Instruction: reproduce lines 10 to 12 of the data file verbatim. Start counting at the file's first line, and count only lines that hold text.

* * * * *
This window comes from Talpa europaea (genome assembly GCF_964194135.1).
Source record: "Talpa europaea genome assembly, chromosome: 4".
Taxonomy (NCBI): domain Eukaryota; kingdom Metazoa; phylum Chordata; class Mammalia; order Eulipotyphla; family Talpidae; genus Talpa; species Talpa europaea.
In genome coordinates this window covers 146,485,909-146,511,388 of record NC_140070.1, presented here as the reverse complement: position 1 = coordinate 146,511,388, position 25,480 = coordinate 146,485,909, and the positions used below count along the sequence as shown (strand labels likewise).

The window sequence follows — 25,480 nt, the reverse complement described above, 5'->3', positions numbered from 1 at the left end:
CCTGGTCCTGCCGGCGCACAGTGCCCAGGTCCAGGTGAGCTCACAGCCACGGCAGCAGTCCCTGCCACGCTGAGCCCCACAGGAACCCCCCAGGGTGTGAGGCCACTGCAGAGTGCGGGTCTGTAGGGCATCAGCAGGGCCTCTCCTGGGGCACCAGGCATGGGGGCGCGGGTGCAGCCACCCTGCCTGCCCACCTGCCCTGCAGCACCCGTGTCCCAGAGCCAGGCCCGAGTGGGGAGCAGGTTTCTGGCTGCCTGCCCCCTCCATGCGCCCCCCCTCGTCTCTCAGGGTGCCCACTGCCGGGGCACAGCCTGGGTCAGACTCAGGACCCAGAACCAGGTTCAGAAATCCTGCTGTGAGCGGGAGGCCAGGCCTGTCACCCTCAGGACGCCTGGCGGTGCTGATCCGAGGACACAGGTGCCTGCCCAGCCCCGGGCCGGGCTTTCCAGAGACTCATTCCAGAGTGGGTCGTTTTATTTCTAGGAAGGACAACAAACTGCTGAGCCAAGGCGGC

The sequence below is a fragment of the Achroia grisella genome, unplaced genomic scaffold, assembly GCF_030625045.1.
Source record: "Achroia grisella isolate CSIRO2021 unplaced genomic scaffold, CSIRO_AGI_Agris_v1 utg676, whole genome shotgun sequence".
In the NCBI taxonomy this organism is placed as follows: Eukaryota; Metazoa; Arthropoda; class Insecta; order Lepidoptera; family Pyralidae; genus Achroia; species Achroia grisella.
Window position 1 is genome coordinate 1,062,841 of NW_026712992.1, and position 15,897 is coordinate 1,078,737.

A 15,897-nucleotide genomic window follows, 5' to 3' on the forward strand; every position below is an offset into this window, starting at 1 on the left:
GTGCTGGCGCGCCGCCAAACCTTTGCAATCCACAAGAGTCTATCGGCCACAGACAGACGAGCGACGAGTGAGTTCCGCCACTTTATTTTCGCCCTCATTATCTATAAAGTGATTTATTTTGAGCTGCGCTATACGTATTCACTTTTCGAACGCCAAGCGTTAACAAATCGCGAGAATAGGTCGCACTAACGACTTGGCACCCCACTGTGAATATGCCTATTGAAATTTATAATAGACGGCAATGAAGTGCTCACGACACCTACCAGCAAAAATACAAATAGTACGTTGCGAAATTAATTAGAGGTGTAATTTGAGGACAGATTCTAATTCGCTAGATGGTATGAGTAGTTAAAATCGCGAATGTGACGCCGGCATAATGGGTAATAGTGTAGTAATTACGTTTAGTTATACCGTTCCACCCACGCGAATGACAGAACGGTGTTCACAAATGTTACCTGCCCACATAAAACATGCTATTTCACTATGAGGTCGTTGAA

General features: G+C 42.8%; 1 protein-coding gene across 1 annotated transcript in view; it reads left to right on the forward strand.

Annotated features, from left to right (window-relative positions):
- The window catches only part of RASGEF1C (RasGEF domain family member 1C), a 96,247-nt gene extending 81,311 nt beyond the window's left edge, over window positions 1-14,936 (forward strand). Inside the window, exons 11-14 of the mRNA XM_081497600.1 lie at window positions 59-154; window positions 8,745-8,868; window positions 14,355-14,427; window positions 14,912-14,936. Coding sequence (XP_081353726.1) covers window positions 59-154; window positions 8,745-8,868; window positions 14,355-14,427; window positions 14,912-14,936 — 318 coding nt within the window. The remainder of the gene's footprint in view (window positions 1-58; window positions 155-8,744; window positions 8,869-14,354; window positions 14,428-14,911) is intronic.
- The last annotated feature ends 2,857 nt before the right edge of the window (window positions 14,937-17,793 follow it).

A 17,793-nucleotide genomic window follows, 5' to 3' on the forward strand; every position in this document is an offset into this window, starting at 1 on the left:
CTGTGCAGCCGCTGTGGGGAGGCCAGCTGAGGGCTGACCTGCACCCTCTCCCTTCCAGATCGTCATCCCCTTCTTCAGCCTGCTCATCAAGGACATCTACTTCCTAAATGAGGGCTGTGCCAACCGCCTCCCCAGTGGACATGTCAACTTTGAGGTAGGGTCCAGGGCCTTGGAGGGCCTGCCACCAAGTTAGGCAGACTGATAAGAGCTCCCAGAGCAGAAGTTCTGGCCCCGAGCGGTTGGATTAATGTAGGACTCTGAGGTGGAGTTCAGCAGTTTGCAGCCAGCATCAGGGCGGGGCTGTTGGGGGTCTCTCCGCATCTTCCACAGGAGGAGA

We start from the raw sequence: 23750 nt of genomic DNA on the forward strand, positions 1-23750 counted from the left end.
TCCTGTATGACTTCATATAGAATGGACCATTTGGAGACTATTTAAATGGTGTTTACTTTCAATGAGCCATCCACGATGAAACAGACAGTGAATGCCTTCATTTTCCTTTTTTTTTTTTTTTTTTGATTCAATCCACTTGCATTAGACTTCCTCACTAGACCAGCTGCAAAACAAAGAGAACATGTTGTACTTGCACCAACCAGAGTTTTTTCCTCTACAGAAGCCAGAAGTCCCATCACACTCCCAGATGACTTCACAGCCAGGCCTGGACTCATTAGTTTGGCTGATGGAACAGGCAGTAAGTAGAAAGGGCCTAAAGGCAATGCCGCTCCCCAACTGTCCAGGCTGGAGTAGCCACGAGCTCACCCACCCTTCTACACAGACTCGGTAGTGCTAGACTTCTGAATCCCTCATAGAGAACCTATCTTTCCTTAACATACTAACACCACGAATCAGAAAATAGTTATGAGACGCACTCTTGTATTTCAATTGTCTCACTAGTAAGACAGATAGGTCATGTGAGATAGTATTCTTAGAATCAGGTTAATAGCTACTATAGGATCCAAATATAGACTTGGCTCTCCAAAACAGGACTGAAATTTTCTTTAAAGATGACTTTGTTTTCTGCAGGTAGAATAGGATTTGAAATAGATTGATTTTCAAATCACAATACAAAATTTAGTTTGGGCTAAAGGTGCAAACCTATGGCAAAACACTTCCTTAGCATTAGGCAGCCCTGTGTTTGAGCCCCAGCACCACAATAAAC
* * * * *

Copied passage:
Window position 1 is genome coordinate 1,062,841 of NW_026712992.1, and position 15,897 is coordinate 1,078,737.

A 15,897-nucleotide genomic window follows, 5' to 3' on the forward strand; every position below is an offset into this window, starting at 1 on the left:
GTGCTGGCGCGCCGCCAAACCTTTGCAATCCACAAGAGTCTATCGGCCACAGACAGACGAGCGACGAGTGAGTTCCGCCACTTTATTTTCGCCCTCATTATCTATAAAGTGATTTATTTTGAGCTGCGCTATACGTATTCACTTTTCGAACGCCAAGCGTTAACAAATCGCGAGAATAGGTCGCACTAACGACTTGGCACCCCACTGTGAATATGCCTATTGAAATTTATAATAGACGGCAATGAAGTGCTCACGACACCTACCAGCAAAAATACAAATAGTACGTTGCGAAATTAATTAGAGGTGTAATTTGAGGACAGATTCTAATTCGCTAGATGGTATGAGTAGTTAAAATCGCGAATGTGACGCCGGCATAATGGGTAATAGTGTAGTAATTACGTTTAGTTATACCGTTCCACCCACGCGAATGACAGAACGGTGTTCACAAATGTTACCTGCCCACATAAAACATGCTATTTCACTATGAGGTCGTTGAA